Québec euthanasia deaths higher than expected

by Alex Schadenberg, Euthanasia Prevention Coalition, 1 November 2016

Mr Schadenberg analyses reports from Quebec that the legalisation of euthanasia in Canada is following the sad and predictable examples of the Netherlands and Belgium:

  1. the numbers are much higher than people were told
  2. even the paperwork is not being completed properly in all cases
  3. nobody is being held to account

The Québec euthanasia commission has reported that during the first 7 months of the euthanasia law there were 262 reported euthanasia deaths, a number that is much higher than expected. The annual report of the commission is based on euthanasia deaths from Dec 10 to June 30, 2016.

Caroline Plante reported in The Montreal Gazette that Québec’s Health Minister, Gaétan Barrette, seemed surprised by the number of deaths:

He expressed surprise that since the law came into effect Dec. 10, 2015, 262 people have resorted to what the provincial government calls “end-of-life care” and what Ottawa refers to as voluntary euthanasia. 

“I mentioned many times that I was expecting about 100,” 

“It’s almost three times that. Actually, on a one-year period, it will be over 300 … that in itself is surprising to me.”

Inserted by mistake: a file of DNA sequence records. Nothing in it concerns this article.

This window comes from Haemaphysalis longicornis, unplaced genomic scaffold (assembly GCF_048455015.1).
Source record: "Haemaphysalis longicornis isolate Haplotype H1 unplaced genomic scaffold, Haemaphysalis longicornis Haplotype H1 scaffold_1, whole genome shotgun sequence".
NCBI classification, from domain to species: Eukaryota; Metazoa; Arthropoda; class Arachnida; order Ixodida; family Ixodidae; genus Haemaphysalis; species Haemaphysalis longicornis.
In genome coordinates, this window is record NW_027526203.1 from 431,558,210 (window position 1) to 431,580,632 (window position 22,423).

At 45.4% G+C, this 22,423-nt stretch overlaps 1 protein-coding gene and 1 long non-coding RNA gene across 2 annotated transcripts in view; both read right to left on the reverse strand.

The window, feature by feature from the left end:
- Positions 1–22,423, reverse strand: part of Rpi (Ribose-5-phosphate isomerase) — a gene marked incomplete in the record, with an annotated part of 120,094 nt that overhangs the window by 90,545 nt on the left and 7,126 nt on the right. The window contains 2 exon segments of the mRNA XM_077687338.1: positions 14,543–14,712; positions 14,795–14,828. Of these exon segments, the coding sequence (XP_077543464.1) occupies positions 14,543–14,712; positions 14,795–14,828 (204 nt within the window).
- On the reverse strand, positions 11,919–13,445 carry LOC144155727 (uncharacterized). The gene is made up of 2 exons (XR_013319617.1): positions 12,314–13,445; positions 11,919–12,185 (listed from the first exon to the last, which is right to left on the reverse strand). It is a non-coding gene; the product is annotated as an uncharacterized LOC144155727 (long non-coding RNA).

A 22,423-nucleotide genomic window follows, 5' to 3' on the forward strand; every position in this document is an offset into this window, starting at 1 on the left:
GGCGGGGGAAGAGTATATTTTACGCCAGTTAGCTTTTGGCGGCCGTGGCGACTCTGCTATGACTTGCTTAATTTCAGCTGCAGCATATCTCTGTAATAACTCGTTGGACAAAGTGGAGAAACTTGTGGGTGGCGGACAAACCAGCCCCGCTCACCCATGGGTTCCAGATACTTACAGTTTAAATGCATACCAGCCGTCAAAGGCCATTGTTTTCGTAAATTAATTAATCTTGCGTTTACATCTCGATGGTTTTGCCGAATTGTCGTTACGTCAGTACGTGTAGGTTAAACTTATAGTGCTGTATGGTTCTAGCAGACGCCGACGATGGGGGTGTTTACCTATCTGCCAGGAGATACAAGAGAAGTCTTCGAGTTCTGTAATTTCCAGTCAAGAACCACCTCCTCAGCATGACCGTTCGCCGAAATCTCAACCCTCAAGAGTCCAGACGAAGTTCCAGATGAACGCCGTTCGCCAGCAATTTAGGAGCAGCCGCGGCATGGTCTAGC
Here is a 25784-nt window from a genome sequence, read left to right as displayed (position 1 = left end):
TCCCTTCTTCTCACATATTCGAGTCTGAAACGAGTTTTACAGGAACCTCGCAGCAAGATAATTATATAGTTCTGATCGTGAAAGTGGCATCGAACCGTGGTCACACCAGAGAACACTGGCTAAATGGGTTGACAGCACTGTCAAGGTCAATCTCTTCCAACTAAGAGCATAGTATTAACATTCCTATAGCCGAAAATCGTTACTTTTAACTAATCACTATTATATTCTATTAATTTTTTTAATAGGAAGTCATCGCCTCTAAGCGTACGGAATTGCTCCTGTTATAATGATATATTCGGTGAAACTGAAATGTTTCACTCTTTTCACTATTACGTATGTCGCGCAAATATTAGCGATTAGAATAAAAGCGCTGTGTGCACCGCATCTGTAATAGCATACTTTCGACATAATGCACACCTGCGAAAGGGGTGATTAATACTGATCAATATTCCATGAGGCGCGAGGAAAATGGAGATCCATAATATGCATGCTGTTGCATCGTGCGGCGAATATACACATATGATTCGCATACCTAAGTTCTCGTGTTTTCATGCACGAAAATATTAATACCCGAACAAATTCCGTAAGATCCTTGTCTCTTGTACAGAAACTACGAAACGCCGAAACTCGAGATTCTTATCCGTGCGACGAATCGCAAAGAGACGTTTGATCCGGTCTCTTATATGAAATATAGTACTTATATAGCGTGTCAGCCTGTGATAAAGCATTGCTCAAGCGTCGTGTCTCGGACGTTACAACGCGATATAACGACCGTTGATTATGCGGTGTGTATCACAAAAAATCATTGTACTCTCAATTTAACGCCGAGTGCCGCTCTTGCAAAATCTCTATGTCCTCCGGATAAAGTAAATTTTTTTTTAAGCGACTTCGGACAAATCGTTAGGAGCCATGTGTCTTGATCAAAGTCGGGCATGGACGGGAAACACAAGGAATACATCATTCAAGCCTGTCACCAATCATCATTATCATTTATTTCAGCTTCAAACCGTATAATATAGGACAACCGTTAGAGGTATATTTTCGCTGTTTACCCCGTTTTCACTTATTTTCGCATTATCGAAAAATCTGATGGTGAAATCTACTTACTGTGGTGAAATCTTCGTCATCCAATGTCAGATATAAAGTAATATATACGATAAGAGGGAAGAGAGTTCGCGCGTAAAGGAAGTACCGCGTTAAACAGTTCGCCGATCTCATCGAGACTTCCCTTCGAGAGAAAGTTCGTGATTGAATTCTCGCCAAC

Ingrid Peritz reported in The Globe and Mail that of the 262 deaths, 21 failed to meet the legal requirements of the law: 

The report found that of the cases it examined, 21 failed to meet the legal restrictions. 

The vast majority of those – 18 – involved questions about the independence of the second doctor who is required to sign off on the assisted death. Mr. Barrette said the problem often arises in smaller communities where doctors know one another. 

Of the remaining three cases, two were instances in which assisted death was administered without proving the patient was at the end of life. In one case, it wasn’t proven that the patient was facing a serious and incurable illness, as required under the law. 

All 21 cases have been referred to Quebec’s College of Physicians, which will review them, a spokeswoman said.

And if the ‘review’ decides there were errors, will any of those 21 people be brought back?

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